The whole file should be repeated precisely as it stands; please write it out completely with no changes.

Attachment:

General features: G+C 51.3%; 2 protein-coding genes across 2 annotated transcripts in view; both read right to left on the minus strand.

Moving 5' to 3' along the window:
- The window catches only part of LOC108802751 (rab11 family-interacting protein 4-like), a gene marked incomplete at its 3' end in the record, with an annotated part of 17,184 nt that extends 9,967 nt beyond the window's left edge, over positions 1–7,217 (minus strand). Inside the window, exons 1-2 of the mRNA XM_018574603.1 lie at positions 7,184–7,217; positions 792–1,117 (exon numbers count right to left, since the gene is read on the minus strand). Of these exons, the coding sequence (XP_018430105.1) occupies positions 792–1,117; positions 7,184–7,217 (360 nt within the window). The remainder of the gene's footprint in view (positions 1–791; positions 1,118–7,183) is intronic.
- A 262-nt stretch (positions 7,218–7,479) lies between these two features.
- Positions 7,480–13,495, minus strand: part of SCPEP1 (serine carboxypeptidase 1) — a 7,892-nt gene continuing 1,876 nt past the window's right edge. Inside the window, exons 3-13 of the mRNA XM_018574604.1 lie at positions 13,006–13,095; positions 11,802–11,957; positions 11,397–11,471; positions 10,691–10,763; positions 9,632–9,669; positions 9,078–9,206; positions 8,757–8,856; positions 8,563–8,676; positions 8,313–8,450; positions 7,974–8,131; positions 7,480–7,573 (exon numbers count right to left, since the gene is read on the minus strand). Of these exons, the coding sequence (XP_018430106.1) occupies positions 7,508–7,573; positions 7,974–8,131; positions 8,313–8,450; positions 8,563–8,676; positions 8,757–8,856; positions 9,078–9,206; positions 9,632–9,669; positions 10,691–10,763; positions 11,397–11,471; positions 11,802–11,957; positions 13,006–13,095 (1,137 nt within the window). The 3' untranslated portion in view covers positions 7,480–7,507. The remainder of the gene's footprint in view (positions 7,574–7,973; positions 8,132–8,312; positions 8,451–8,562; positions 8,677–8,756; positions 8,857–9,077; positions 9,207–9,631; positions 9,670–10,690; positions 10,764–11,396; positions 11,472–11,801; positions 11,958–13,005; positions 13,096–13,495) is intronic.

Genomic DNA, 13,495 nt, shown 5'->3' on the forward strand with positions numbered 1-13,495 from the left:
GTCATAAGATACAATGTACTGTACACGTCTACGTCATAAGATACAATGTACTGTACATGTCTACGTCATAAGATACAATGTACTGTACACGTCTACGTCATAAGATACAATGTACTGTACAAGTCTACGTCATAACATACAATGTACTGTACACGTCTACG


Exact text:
General features: G+C 51.3%; 2 protein-coding genes across 2 annotated transcripts in view; both read right to left on the minus strand.

Moving 5' to 3' along the window:
- The window catches only part of LOC108802751 (rab11 family-interacting protein 4-like), a gene marked incomplete at its 3' end in the record, with an annotated part of 17,184 nt that extends 9,967 nt beyond the window's left edge, over positions 1–7,217 (minus strand). Inside the window, exons 1-2 of the mRNA XM_018574603.1 lie at positions 7,184–7,217; positions 792–1,117 (exon numbers count right to left, since the gene is read on the minus strand). Of these exons, the coding sequence (XP_018430105.1) occupies positions 792–1,117; positions 7,184–7,217 (360 nt within the window). The remainder of the gene's footprint in view (positions 1–791; positions 1,118–7,183) is intronic.
- A 262-nt stretch (positions 7,218–7,479) lies between these two features.
- Positions 7,480–13,495, minus strand: part of SCPEP1 (serine carboxypeptidase 1) — a 7,892-nt gene continuing 1,876 nt past the window's right edge. Inside the window, exons 3-13 of the mRNA XM_018574604.1 lie at positions 13,006–13,095; positions 11,802–11,957; positions 11,397–11,471; positions 10,691–10,763; positions 9,632–9,669; positions 9,078–9,206; positions 8,757–8,856; positions 8,563–8,676; positions 8,313–8,450; positions 7,974–8,131; positions 7,480–7,573 (exon numbers count right to left, since the gene is read on the minus strand). Of these exons, the coding sequence (XP_018430106.1) occupies positions 7,508–7,573; positions 7,974–8,131; positions 8,313–8,450; positions 8,563–8,676; positions 8,757–8,856; positions 9,078–9,206; positions 9,632–9,669; positions 10,691–10,763; positions 11,397–11,471; positions 11,802–11,957; positions 13,006–13,095 (1,137 nt within the window). The 3' untranslated portion in view covers positions 7,480–7,507. The remainder of the gene's footprint in view (positions 7,574–7,973; positions 8,132–8,312; positions 8,451–8,562; positions 8,677–8,756; positions 8,857–9,077; positions 9,207–9,631; positions 9,670–10,690; positions 10,764–11,396; positions 11,472–11,801; positions 11,958–13,005; positions 13,096–13,495) is intronic.

Genomic DNA, 13,495 nt, shown 5'->3' on the forward strand with positions numbered 1-13,495 from the left:
GTCATAAGATACAATGTACTGTACACGTCTACGTCATAAGATACAATGTACTGTACATGTCTACGTCATAAGATACAATGTACTGTACACGTCTACGTCATAAGATACAATGTACTGTACAAGTCTACGTCATAACATACAATGTACTGTACACGTCTACG